...  d  e  f  d  e  f  d  e  f d  e  f  d  e  f  d  e  f  d ...
... -9 -8 -7 -6 -5 -4 -3 -2 -1 0 +1 +2 +3 +4 +5 +6 +7 +8 +9 ...

string-replicate returns the substring of this string beginning at index from, and ending at to. Note that these arguments cannot be cursors. It is an error if from is greater than to.

You can use string-replicate to perform a variety of tasks:

To rotate a string left:

(string-replicate "abcdef" 2 8) => "cdefab"

To rotate a string right:

(string-replicate "abcdef" -2 4) => "efabcd"

To replicate a string:

(string-replicate "abc" 0 7) => "abcabca"

Note that

  • The from / to indexes give a half-open range--the characters from index from up to, but not including, index to.
  • The from / to indexes are not in terms of the index space for string s. They are in terms of the replicated index space of the substring defined by s, start, and end.
  • It is an error if start = end--although this is allowed by special dispensation when from = to.

Compatibility note: string-replicate is identical to the xsubstring procedure of SRFI 13, except that the to argument is required.


Return a count of the number of characters in s that satisfy the pred argument.



(string-append (substring/cursors s1 (string-cursor-start s1) start1)
               (substring/cursors s2 start2 end2)
               (substring/cursors s1 end1 (string-cursor-end s1)))

That is, the segment of characters in s1 from start1 to end1 is replaced by the segment of characters in s2 from start2 to end2. If start1 = end1, this simply splices the s2 characters into s1 at the specified index.


(string-replace "The TCL programmer endured daily ridicule."
                "another miserable perl drone" 4 7 8 22 ) =>
    "The miserable perl programmer endured daily ridicule."

(string-replace "It's easy to code it up in Scheme." "lots of fun" 5 9) =>
    "It's lots of fun to code it up in Scheme."

(define (string-insert s i t) (string-replace s t i i))

(string-insert "It's easy to code it up in Scheme." 5 "really ") =>
    "It's really easy to code it up in Scheme."

Returns a list of the words contained in the substring of string from start (inclusive) to end (exclusive). delimiter specifies a string that is to be used as the word separator. This will often be a single character, but multiple characters are allowed for cases like splitting on "\r\n". The returned list will then have one more item than the number of non-overlapping occurrences of the delimiter in the string. If delimiter is an empty string, then the returned list contains a list of strings, each of which contains a single character.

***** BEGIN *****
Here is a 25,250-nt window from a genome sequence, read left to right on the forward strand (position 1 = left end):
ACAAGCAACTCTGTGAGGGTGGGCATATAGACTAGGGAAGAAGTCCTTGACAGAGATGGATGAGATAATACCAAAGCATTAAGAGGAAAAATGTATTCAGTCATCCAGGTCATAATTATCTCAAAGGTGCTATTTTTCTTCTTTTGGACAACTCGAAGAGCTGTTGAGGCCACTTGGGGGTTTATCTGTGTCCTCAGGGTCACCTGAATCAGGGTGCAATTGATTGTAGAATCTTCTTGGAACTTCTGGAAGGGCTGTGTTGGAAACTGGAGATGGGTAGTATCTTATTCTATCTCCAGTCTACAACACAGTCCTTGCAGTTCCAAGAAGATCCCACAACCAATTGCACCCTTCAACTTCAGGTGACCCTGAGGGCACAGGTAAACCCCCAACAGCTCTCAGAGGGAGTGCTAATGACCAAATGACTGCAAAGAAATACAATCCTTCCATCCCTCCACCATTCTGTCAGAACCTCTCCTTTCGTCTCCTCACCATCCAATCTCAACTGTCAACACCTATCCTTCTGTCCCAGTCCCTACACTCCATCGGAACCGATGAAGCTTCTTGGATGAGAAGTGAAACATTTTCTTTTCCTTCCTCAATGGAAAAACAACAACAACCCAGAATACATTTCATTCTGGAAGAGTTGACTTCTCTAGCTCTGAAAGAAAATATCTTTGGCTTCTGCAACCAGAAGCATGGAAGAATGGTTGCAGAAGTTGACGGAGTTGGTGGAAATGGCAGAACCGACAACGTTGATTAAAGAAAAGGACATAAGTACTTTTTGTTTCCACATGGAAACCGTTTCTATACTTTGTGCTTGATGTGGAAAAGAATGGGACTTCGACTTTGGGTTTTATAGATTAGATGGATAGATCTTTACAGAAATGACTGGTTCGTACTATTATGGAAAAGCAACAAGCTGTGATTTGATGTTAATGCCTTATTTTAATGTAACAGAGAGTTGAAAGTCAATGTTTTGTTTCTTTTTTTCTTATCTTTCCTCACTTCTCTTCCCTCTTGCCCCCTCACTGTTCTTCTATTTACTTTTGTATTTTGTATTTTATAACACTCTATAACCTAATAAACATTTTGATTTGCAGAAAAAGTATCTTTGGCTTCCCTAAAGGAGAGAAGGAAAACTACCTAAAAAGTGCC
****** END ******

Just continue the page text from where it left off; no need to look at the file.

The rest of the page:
Grammar is a symbol with the same meaning as in the string-join procedure. If it is infix, which is the default, processing is done as described above, except that an empty s produces the empty list; if it is strict-infix, an empty s signals an error. The values prefix and suffix cause a leading/trailing empty string in the result to be suppressed.

If limit is a non-negative exact integer, at most that many splits occur, and the remainder of string is returned as the final element of the list (thus, the result will have at most limit + 1 elements). If limit is not specified or is #f, then as many splits as possible are made. It is an error if limit is any other value.

Use SRFI 115's regexp-split (irregex-split from the irregex module) to split on a regular expression rather than a simple string.


Filter the string s, retaining only those characters that satisfy / do not satisfy pred.

If the string is unaltered by the filtering operation, these functions may return either s or a copy of s.

Compatibility note: string-remove is identical to the string-delete procedure of SRFI 13, but the name string-delete is inconsistent with the conventions of SRFI 1 and other SRFIs.

About This Egg


John Cowan

Ported and packaged to Chicken 5 by Sergey Goldgaber


Wolfgang Corcoran-Mathe

wcm at sigwinch dot xyzzy minus the zy




Copyright (C) Olin Shivers (1998, 1999, 2000) and John Cowan (2016).

Permission is hereby granted, free of charge, to any person obtaining a copy of this software and associated documentation files (the "Software"), to deal in the Software without restriction, including without limitation the rights to use, copy, modify, merge, publish, distribute, sublicense, and/or sell copies of the Software, and to permit persons to whom the Software is furnished to do so, subject to the following conditions:

The above copyright notice and this permission notice shall be included in all copies or substantial portions of the Software.


Version history

SRFI-130 ported to Chicken 5.2.0
Registered srfi-130 feature, and linked to source code in documenation
Change maintainer and repository information.